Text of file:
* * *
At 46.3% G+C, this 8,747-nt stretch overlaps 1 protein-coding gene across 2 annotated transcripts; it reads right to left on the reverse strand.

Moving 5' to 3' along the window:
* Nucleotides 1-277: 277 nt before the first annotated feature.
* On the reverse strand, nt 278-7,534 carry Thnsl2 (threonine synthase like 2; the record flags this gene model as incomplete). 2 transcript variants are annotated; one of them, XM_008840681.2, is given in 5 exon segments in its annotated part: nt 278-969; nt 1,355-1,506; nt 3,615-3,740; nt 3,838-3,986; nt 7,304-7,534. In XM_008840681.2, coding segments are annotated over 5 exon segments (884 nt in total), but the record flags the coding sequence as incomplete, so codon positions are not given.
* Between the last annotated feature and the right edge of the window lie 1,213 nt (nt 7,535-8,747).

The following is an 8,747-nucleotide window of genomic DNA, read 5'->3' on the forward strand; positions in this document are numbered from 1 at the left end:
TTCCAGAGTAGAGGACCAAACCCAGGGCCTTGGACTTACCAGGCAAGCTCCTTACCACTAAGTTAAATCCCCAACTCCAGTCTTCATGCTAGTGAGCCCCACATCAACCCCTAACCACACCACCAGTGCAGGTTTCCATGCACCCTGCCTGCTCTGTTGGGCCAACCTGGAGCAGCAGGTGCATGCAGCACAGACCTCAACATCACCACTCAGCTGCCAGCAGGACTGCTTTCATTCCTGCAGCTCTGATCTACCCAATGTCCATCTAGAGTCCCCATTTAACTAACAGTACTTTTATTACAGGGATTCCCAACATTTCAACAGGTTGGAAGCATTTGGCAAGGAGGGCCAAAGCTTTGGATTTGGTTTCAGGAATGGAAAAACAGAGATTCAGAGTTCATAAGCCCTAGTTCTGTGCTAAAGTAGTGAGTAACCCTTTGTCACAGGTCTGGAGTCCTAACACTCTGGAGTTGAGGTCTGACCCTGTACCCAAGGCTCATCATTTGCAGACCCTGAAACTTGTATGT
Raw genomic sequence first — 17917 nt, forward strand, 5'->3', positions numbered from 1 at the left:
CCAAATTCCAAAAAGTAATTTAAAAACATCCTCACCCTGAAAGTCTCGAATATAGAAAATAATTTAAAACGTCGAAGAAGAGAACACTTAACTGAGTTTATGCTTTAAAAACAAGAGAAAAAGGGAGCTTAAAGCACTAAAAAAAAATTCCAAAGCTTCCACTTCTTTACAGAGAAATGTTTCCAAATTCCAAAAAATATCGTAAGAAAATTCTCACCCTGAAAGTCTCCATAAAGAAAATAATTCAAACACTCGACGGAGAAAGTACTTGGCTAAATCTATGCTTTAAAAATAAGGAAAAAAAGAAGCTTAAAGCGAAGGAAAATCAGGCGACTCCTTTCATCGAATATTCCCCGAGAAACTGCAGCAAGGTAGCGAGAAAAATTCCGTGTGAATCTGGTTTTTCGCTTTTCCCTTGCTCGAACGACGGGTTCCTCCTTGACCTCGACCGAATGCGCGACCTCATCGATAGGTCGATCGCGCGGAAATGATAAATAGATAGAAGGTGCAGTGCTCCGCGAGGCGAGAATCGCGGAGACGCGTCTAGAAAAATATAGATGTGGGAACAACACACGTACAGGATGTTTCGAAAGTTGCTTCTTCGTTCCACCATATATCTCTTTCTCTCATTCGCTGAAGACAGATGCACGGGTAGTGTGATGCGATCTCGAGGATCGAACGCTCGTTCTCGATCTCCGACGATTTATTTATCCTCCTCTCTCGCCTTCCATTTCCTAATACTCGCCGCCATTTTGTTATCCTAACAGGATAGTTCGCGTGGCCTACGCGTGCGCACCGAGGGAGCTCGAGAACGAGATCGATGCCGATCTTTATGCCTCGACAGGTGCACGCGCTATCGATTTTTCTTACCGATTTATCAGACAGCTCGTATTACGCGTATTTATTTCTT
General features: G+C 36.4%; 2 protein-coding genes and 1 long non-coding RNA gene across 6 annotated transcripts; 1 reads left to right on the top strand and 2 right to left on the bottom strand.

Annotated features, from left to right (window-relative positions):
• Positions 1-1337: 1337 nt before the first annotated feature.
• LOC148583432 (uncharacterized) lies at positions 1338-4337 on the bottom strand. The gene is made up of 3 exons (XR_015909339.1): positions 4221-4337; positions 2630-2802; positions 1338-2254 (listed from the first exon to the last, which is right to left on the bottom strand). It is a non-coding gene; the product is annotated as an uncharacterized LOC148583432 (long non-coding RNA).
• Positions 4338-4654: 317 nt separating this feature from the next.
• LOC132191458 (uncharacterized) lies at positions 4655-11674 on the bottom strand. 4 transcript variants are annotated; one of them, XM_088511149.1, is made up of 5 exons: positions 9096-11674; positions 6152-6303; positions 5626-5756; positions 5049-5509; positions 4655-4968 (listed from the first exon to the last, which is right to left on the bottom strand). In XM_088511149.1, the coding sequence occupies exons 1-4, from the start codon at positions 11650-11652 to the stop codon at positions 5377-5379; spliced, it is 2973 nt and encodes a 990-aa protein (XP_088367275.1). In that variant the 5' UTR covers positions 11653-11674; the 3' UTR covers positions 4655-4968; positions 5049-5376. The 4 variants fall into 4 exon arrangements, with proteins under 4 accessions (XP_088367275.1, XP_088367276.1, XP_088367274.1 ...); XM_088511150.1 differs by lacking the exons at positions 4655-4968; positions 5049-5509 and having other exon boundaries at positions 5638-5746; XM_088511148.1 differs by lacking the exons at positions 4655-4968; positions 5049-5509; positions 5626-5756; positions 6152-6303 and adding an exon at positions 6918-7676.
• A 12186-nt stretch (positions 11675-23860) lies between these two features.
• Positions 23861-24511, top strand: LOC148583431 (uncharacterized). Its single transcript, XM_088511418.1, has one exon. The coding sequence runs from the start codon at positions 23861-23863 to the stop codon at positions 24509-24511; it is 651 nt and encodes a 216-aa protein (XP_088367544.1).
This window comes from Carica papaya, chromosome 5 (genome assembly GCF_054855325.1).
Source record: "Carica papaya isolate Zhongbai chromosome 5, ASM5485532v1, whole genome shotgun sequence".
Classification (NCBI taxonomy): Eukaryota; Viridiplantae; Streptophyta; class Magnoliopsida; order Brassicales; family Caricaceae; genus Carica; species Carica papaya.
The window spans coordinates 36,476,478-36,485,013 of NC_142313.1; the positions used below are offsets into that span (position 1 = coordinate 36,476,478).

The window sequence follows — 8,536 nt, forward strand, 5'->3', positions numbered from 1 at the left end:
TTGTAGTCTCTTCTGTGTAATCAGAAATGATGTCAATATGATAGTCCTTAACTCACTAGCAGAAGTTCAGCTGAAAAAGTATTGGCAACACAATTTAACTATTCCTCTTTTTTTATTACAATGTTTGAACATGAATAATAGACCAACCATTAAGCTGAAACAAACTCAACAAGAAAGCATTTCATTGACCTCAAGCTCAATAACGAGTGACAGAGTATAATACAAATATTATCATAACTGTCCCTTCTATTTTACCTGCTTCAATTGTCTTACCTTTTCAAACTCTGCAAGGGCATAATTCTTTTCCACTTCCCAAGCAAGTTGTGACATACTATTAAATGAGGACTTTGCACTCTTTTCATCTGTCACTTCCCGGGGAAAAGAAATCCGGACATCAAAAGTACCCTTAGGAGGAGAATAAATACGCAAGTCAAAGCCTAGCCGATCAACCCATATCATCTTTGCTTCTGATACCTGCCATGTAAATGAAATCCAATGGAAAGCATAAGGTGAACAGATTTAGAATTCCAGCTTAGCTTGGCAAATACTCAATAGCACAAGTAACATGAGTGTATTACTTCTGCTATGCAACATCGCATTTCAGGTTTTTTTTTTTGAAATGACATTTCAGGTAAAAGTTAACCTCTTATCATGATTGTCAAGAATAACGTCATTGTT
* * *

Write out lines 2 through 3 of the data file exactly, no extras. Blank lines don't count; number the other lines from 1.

Moving 5' to 3' along the window:
* Nucleotides 1-277: 277 nt before the first annotated feature.